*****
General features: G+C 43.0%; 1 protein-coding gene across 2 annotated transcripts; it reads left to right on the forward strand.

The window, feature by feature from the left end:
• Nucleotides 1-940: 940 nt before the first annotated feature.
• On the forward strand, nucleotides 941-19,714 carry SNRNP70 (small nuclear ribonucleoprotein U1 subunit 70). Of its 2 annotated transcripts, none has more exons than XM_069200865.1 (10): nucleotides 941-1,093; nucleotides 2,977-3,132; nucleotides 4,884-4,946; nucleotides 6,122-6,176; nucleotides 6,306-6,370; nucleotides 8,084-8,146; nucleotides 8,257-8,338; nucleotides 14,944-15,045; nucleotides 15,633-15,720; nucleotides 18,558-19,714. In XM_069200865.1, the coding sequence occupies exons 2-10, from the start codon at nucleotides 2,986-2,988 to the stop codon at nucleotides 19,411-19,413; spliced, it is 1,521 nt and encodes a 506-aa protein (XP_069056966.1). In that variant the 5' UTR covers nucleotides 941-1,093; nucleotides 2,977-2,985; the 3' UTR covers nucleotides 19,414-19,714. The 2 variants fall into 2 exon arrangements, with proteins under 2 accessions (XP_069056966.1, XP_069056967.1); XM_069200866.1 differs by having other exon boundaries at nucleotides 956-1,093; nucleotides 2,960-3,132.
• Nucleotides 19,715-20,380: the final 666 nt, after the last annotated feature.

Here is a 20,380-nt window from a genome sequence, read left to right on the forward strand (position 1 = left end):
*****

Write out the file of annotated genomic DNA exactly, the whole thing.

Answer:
General features: G+C 43.0%; 1 protein-coding gene across 2 annotated transcripts; it reads left to right on the forward strand.

The window, feature by feature from the left end:
• Nucleotides 1-940: 940 nt before the first annotated feature.
• On the forward strand, nucleotides 941-19,714 carry SNRNP70 (small nuclear ribonucleoprotein U1 subunit 70). Of its 2 annotated transcripts, none has more exons than XM_069200865.1 (10): nucleotides 941-1,093; nucleotides 2,977-3,132; nucleotides 4,884-4,946; nucleotides 6,122-6,176; nucleotides 6,306-6,370; nucleotides 8,084-8,146; nucleotides 8,257-8,338; nucleotides 14,944-15,045; nucleotides 15,633-15,720; nucleotides 18,558-19,714. In XM_069200865.1, the coding sequence occupies exons 2-10, from the start codon at nucleotides 2,986-2,988 to the stop codon at nucleotides 19,411-19,413; spliced, it is 1,521 nt and encodes a 506-aa protein (XP_069056966.1). In that variant the 5' UTR covers nucleotides 941-1,093; nucleotides 2,977-2,985; the 3' UTR covers nucleotides 19,414-19,714. The 2 variants fall into 2 exon arrangements, with proteins under 2 accessions (XP_069056966.1, XP_069056967.1); XM_069200866.1 differs by having other exon boundaries at nucleotides 956-1,093; nucleotides 2,960-3,132.
• Nucleotides 19,715-20,380: the final 666 nt, after the last annotated feature.

Here is a 20,380-nt window from a genome sequence, read left to right on the forward strand (position 1 = left end):